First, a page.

101 minutes – Drama
Release date: November 14, 2003
Canadian distributor: Seville Pictures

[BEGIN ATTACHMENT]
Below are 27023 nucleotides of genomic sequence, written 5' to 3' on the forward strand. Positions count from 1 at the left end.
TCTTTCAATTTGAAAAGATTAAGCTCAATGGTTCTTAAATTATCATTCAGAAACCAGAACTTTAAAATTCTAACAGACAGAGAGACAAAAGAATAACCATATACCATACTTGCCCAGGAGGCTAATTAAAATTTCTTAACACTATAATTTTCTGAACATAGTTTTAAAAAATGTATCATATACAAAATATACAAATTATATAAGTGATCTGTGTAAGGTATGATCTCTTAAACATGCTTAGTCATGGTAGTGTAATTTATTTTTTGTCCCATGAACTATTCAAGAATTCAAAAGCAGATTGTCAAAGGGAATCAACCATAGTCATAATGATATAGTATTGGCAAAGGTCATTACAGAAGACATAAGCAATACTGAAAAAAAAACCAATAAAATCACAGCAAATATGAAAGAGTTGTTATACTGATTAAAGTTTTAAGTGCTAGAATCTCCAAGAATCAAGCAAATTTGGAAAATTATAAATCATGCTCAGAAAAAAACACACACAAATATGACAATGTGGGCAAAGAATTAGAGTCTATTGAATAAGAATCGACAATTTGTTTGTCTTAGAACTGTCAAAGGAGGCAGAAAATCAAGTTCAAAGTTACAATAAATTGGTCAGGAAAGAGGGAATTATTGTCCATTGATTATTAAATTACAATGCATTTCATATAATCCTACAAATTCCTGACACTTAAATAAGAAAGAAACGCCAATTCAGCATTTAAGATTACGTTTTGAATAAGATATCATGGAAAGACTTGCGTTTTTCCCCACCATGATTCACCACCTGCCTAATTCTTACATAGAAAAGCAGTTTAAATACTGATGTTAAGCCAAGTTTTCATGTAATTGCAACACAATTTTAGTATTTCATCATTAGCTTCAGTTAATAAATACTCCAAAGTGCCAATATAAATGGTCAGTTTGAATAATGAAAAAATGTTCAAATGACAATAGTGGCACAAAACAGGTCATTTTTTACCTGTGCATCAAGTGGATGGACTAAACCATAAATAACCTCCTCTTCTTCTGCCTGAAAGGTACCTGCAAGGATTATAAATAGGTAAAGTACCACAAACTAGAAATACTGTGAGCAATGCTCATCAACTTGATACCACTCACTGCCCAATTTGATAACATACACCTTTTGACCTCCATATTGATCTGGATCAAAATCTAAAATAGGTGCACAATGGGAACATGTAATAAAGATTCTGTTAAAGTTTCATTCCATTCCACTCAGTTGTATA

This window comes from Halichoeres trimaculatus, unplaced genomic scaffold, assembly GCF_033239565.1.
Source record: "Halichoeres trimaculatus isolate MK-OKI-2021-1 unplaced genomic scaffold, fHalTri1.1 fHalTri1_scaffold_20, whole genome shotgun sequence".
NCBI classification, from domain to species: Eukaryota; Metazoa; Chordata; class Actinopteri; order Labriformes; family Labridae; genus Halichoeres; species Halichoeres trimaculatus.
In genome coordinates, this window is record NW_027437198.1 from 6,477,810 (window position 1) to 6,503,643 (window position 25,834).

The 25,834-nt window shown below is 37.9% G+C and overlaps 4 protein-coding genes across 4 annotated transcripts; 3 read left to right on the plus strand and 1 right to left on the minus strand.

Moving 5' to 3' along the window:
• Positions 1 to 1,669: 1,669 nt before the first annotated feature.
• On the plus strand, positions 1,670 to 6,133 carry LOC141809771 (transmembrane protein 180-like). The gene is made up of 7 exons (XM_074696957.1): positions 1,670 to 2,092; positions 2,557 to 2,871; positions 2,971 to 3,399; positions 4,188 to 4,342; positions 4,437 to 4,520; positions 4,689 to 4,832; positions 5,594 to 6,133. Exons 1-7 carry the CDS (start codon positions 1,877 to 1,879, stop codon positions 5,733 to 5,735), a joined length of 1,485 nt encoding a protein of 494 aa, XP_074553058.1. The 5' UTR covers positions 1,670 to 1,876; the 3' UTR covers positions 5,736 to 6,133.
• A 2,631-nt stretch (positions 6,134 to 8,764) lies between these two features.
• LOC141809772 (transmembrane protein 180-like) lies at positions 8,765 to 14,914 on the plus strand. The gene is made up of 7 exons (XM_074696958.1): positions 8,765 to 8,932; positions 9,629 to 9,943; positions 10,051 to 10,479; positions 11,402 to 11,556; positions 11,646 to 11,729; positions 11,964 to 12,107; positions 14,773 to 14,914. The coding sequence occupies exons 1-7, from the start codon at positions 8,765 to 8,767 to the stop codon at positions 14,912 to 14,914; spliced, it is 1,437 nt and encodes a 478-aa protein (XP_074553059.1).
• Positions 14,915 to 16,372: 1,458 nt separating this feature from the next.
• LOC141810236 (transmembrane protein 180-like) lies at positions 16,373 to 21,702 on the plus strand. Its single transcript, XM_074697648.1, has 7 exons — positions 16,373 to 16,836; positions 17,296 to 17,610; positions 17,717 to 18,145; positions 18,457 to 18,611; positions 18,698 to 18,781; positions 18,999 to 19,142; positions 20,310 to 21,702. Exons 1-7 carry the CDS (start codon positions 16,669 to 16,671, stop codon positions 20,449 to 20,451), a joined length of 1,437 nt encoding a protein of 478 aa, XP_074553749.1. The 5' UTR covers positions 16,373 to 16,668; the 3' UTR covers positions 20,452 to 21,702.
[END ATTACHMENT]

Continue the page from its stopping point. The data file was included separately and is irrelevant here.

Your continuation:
Based on the Barbara Gowdy novel, Falling Angels is set in 1969, when trying to survive adolescence became a real struggle for independence, while LSD, swinging sex and wood panelling abounded. In short, this film is another “coming-of-age” story, but this time the emphasis is on the detrimental effects of silence. The family we get to meet are The Fields. Jim Field, played by Callum Keith Rennie runs the household with tyrannical military precision while Mom, Miranda Richardson, lies impassively on the living room couch, debilitated by depression and the ever-present coffee cup full of booze. There is a fragile domestic peace, but it is torn apart by a secret the parents will not face: the suspicious death of their first-born son. As they struggle under the weight of his absence, each of their three teenage daughters, Lou, Sandy and Norma, tries to escape her home life in her own way. Eldest daughter Norma (Monté Gagné) acts as surrogate mother to all, while rebellious Lou (Katharine Isabelle) experiments with boys and acid, and cherubic Sandy (Kristin Adams) cavorts with a married shoe salesman, perfectly played by Mark McKinney. It is the end of a decade and, as the song promised, the times were a changin’. Authority is being challenged and the traditional Father Knows Best way of running a home is falling by the wayside. Meanwhile, the sisters need to discover who they are and how to break free but are tied to the family out of duty and concern for their mother. In case all of this sounds way too serious, the movie is in fact a comedy. But a very dark one.